Thursday, 19 July 2012

Protecting consumers' choice in choosing air fares - CJEU case ebookers.com Deutschland (C-112/11)

19 July 2012: CJEU's judgement in the case ebookers.com Deutschland (C-112/11)

Regulation No 1008/2008 on common rules for the operation of air services protects passengers from unfair treatment by the airlines. For example, its recital 16 puts an obligation on the airlines to clearly indicate the final price (inclusive of all taxes, charges, fees etc.) to be paid by customers for air services, so that they are able to compare effectively the prices for air services of different airlines. The regulation defines what kind of charges should be included in the final price, as well as what to understand under air fares and air rates. It also requires all optional price supplements to be communicated in a clear, transparent and unambiguous way at the start of any booking process to the customer. The customer needs to clearly indicate his choice to pay any optional charges, which means that the 'opt-in' system has to be used to acquire customer's consent. The airlines are not allowed to check in boxes for optional price supplements as a default choice of passengers. (Art. 23 Regulation). This provision aims at protecting customers from overlooking a certain payment that has been chosen for them, which they may forget to reject. Moreover, it may prevent customers from seeing the default chosen options as the 'right ones', which they should go with.


In the case at hand the German consumer protection (BVV) organisation brought a case against ebookers.com, a company which organises air travel online. In the process of making a reservation on their website, the customer sees on the right hand side of the page his current travel costs. The 'total price of travel' that is indicated encompasses also 'travel cancellation insurance', which is calculated automatically and added to the travel price even though it is an optional payment. The passenger then pays the total price of travel in a single sum to ebookers.com, which company then transfers the costs of the cancellation insurance to an insurance company. If the customer does not want to take on the cancellation insurance, he needs to opt-out from this charge (and an information about how to do this may be found only at the bottom of the internet page). The BVV rightly noticed that this method could be seen as infringing provisions of the Regulation. The legal question that arose was whether the reference in Article 23 of the Regulation to 'optional price supplements' should be understood as covering costs, connected with the air travel, arising from services supplied by third parties (e.g. travel cancellation insurance) which are charged to the customer by the company selling the travel as part of the total price.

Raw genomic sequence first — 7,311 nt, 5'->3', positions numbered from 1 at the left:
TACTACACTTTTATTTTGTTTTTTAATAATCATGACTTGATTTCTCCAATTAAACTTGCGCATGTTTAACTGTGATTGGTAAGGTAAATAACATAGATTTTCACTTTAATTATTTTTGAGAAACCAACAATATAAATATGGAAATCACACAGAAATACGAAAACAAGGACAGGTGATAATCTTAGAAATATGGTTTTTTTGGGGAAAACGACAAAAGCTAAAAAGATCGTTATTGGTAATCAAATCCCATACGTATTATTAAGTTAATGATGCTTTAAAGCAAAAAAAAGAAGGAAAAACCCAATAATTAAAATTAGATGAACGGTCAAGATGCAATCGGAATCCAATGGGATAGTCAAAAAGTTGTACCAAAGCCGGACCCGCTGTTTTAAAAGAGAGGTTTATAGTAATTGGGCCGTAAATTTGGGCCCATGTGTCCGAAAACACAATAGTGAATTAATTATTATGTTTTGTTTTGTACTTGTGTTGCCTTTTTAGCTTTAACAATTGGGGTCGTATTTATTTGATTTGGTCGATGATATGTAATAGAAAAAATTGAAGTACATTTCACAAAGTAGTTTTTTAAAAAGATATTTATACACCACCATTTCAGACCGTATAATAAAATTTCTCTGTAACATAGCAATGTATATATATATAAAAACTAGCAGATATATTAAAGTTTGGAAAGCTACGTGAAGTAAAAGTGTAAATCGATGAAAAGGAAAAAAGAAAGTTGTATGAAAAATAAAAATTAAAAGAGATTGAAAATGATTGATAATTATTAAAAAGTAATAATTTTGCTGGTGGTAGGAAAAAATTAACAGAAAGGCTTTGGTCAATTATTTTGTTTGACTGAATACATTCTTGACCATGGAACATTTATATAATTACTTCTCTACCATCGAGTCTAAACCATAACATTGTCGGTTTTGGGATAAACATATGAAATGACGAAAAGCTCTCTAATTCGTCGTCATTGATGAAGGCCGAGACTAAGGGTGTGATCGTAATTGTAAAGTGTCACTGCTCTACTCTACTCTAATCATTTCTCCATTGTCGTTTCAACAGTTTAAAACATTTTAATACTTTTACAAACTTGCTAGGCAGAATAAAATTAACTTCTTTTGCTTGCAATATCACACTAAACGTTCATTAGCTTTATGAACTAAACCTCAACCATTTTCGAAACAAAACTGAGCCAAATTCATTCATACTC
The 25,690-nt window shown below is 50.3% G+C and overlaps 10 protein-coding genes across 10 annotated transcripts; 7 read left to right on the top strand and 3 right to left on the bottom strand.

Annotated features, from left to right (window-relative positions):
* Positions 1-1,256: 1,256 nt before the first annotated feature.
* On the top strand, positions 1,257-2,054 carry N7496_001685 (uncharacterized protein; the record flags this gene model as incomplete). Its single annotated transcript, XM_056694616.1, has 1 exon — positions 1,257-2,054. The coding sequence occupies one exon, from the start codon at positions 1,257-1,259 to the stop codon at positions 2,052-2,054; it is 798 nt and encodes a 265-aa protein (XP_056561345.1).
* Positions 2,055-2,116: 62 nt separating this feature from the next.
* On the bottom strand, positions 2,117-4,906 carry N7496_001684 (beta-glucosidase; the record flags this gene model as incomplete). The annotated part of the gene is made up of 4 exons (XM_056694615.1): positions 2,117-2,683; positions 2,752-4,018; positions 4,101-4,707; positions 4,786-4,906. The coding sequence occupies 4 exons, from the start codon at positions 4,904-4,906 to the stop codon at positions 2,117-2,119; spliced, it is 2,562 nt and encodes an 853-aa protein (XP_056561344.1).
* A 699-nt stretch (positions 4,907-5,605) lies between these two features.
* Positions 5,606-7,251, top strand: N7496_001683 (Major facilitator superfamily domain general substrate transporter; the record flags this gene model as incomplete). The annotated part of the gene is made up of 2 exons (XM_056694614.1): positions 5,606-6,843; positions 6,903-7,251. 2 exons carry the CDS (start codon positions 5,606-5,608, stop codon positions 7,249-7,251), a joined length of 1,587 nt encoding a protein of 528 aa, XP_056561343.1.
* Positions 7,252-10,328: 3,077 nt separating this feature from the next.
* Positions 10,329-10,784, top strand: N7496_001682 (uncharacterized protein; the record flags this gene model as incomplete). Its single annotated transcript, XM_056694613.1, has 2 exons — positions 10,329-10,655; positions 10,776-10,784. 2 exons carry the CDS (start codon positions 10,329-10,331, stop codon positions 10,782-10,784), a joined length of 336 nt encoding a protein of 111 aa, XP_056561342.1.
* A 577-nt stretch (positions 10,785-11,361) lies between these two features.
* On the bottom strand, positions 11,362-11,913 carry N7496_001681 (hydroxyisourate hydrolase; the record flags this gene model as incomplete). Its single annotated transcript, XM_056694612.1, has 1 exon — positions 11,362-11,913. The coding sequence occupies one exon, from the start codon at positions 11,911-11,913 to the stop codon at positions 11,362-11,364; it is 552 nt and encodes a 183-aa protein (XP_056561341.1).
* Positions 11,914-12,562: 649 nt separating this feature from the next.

The CJEU decided that such an interpretation of this provision is necessary in order to assure transparency with regard to the prices for air services. (Par. 13)

"Those optional price supplements therefore relate to services which, supplementing the air service itself, are neither compulsory nor necessary for the carriage of passengers or cargo, with the result that the customer chooses either to accept or refuse them. It is precisely because a customer is in a position to make that choice that such price supplements must be communicated in a clear, transparent and unambiguous way at the start of any booking process, and that their acceptance by the customer must be on an opt-in basis, as laid down in the last sentence of Article 23(1) of Regulation No 1008/2008." (Par. 14)

In that respect, as also noticed by Advocate General Mazák, it should not make a difference for the scope of the passengers' protection whether the optional additional service is offered by an air carrier or by another, third party. (Par. 17) Therefore, as long as the optional additional service that is being offered during the booking process to customers is linked to the flight itself, it does not matter who is offering its performance. It falls under the definition of 'optional price supplements'. (Par. 18) The customers should, therefore, have a real choice as to whether they want to pay such a supplement and not find themselves bound by it as a default option.

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